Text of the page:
• Boil water and then add 1 cup sugar, stir until dissolved. (And don’t worry about the high sugar content, the kombucha feeds off of it so the finished product has a much lower sugar content)
  • Turn off stove and steep tea bags for 10 minutes in the sugar water.
  • Cool tea completely and pour into glass jar or bowl.
  • Add 6 oz of finished kombucha tea as a starter. The first time, use the tea that comes with your ‘mushroom’.
  • Place mushroom on top of the tea with the rougher darker side down. (if it falls to the bottom, it’s because the liquid was still to warm. As long as it wasn’t hot, it’ll be fine and float back up)
  • Cover with a thin white cotton cloth and rubberband.

  • Place in a dim, ventilated space for 7-10 days. Needs to be about 70-90 degrees. Try after only 7 days the first time to see how you like the flavor. The extra 3 days for me make it a bit to ferment-y (like vinegar-y).
  • After the fermentation period, remove mushrooms and gently pull them apart. Congratulations, you now have a kombucha mother and a baby starter! The starter can be used in a separate bowl to brew 2 batches at once, you can give it away, or feed it to your garden. (while brewing new tea, make sure the ‘mushrooms’ are covered with tea and not alone on a plate like shown below)

  • Pour the fresh kombucha through another clean white cotton cloth into a glass container to store in the fridge, reserving 6 oz. for your next batch.
  • For health benefits, consume a few ounces at a time, 2-3 times a day.


Personal Experience
I got my own starter over the summer from our local raw milk farmer, and made a few batches before I became pregnant. I thought the taste was rather tolerable, slightly sweet and fizzy. I can see how one would come to really like this drink after acquiring a taste for it. My husband on the other hand wouldn’t even try it because the ‘mushroom’ looked gross. I did stop drinking it shortly after becoming pregnant, but mostly because my taste buds started to change and I no longer liked to drink it. As well as the fact that my husband was rather hesitant that I drink it during pregnancy. Next spring I’ll be finding a new starter and making it again.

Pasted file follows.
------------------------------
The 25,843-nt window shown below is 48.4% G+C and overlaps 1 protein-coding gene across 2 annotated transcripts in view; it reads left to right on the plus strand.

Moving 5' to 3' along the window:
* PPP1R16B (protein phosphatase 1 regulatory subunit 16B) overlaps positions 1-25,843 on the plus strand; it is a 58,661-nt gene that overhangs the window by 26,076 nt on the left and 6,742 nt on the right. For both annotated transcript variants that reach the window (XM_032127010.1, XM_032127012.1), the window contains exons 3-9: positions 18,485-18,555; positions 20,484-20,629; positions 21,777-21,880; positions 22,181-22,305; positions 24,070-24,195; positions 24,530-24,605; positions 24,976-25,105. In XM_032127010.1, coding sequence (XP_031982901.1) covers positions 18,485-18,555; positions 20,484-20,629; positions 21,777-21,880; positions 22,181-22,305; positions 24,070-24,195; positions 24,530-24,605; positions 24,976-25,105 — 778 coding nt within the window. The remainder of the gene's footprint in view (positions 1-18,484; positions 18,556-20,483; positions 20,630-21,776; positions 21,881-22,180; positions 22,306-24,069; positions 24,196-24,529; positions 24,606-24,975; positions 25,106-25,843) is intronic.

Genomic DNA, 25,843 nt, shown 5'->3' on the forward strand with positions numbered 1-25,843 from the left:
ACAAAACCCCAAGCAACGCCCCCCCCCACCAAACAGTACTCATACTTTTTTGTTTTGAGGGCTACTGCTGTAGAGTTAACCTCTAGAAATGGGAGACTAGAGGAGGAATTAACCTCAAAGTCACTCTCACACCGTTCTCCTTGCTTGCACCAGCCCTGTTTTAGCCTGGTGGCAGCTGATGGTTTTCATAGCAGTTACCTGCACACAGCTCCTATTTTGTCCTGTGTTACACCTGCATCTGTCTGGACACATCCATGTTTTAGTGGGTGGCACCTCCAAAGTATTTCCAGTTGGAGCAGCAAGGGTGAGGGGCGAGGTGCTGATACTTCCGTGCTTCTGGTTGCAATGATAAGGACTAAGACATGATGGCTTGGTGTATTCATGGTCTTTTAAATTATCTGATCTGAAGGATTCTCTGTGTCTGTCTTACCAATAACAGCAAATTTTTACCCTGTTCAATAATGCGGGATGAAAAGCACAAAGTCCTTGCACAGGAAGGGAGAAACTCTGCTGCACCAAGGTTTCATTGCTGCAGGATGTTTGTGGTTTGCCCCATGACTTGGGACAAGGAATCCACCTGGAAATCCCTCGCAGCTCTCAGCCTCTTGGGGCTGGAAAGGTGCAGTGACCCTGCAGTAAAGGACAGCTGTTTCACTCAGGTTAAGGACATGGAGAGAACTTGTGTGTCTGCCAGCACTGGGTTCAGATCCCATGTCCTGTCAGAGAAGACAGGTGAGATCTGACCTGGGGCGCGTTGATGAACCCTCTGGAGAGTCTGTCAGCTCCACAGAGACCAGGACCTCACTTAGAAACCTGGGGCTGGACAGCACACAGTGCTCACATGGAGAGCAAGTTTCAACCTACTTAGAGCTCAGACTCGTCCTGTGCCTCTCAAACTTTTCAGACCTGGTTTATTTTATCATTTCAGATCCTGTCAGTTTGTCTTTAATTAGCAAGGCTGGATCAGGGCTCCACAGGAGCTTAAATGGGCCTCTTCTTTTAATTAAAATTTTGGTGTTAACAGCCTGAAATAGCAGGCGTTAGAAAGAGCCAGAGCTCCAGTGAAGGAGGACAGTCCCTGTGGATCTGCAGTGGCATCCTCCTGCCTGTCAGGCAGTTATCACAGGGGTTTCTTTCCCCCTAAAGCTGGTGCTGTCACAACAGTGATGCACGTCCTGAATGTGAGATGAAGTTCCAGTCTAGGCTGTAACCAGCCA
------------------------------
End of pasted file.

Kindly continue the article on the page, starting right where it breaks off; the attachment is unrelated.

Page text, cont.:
Other great links to check out
Frequently asked questions about making Kombucha
Kombucha Cultures

**While Kombucha has been shown to have great health benefits, some people may actually have an allergic reaction to it, so try just a small amount the first day to make sure your body can handle it. Also, although most people find that kombucha is safe in moderation during pregnancy, you also need to remember that because of the fermentation process it does carry a small amount of alcohol, like 0.5%, as well as the caffeine from the tea. Plus it has a small detoxing effect. But if you drank it before you became pregnant you’re fine, I just wouldn’t start after pregnancy.


Anyone else already try kombucha? What do you think of it?

Kombucha {tutorial} {hippie juice}
 
Author:
Recipe type: Fermented, Cultured, and Living Foods
Ingredients
  • 4 qt stainless steel pot
  • 4 quart glass bowl or jar (metal or plastic bowls can make the tea toxic)